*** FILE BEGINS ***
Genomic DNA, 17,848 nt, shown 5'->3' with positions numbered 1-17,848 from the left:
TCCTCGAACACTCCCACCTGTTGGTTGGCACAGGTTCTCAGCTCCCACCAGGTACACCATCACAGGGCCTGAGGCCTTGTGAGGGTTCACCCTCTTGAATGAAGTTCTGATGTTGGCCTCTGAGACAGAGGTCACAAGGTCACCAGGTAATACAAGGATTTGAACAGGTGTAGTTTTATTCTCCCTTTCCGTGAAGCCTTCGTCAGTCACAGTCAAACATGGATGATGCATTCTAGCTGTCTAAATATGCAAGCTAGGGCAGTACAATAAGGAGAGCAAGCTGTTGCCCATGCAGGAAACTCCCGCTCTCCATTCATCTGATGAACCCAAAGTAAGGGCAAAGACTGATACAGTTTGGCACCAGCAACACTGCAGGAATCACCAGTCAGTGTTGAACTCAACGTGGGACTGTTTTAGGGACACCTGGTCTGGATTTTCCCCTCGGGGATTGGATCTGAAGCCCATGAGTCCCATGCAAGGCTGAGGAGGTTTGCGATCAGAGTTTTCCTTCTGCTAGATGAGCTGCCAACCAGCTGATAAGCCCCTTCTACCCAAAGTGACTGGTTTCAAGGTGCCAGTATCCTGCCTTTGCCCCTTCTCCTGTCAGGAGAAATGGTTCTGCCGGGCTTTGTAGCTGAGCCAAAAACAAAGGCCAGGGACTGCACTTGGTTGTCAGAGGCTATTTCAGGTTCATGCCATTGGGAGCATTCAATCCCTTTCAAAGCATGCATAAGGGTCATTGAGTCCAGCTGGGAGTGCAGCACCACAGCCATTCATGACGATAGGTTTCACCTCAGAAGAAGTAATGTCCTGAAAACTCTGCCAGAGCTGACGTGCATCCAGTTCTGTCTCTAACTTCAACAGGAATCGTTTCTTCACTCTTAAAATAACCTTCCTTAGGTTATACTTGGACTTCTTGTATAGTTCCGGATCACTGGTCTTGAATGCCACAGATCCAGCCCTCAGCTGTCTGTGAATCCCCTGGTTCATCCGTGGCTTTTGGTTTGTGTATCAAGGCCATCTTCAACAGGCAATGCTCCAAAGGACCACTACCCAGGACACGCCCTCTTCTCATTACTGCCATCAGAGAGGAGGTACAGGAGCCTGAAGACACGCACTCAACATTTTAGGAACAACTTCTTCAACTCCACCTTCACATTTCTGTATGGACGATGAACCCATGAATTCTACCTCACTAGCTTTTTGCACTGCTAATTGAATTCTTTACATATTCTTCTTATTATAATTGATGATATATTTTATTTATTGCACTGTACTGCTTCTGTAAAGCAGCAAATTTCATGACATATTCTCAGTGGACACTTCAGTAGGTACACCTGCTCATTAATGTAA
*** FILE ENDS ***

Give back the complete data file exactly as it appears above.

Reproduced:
Genomic DNA, 17,848 nt, shown 5'->3' with positions numbered 1-17,848 from the left:
TCCTCGAACACTCCCACCTGTTGGTTGGCACAGGTTCTCAGCTCCCACCAGGTACACCATCACAGGGCCTGAGGCCTTGTGAGGGTTCACCCTCTTGAATGAAGTTCTGATGTTGGCCTCTGAGACAGAGGTCACAAGGTCACCAGGTAATACAAGGATTTGAACAGGTGTAGTTTTATTCTCCCTTTCCGTGAAGCCTTCGTCAGTCACAGTCAAACATGGATGATGCATTCTAGCTGTCTAAATATGCAAGCTAGGGCAGTACAATAAGGAGAGCAAGCTGTTGCCCATGCAGGAAACTCCCGCTCTCCATTCATCTGATGAACCCAAAGTAAGGGCAAAGACTGATACAGTTTGGCACCAGCAACACTGCAGGAATCACCAGTCAGTGTTGAACTCAACGTGGGACTGTTTTAGGGACACCTGGTCTGGATTTTCCCCTCGGGGATTGGATCTGAAGCCCATGAGTCCCATGCAAGGCTGAGGAGGTTTGCGATCAGAGTTTTCCTTCTGCTAGATGAGCTGCCAACCAGCTGATAAGCCCCTTCTACCCAAAGTGACTGGTTTCAAGGTGCCAGTATCCTGCCTTTGCCCCTTCTCCTGTCAGGAGAAATGGTTCTGCCGGGCTTTGTAGCTGAGCCAAAAACAAAGGCCAGGGACTGCACTTGGTTGTCAGAGGCTATTTCAGGTTCATGCCATTGGGAGCATTCAATCCCTTTCAAAGCATGCATAAGGGTCATTGAGTCCAGCTGGGAGTGCAGCACCACAGCCATTCATGACGATAGGTTTCACCTCAGAAGAAGTAATGTCCTGAAAACTCTGCCAGAGCTGACGTGCATCCAGTTCTGTCTCTAACTTCAACAGGAATCGTTTCTTCACTCTTAAAATAACCTTCCTTAGGTTATACTTGGACTTCTTGTATAGTTCCGGATCACTGGTCTTGAATGCCACAGATCCAGCCCTCAGCTGTCTGTGAATCCCCTGGTTCATCCGTGGCTTTTGGTTTGTGTATCAAGGCCATCTTCAACAGGCAATGCTCCAAAGGACCACTACCCAGGACACGCCCTCTTCTCATTACTGCCATCAGAGAGGAGGTACAGGAGCCTGAAGACACGCACTCAACATTTTAGGAACAACTTCTTCAACTCCACCTTCACATTTCTGTATGGACGATGAACCCATGAATTCTACCTCACTAGCTTTTTGCACTGCTAATTGAATTCTTTACATATTCTTCTTATTATAATTGATGATATATTTTATTTATTGCACTGTACTGCTTCTGTAAAGCAGCAAATTTCATGACATATTCTCAGTGGACACTTCAGTAGGTACACCTGCTCATTAATGTAA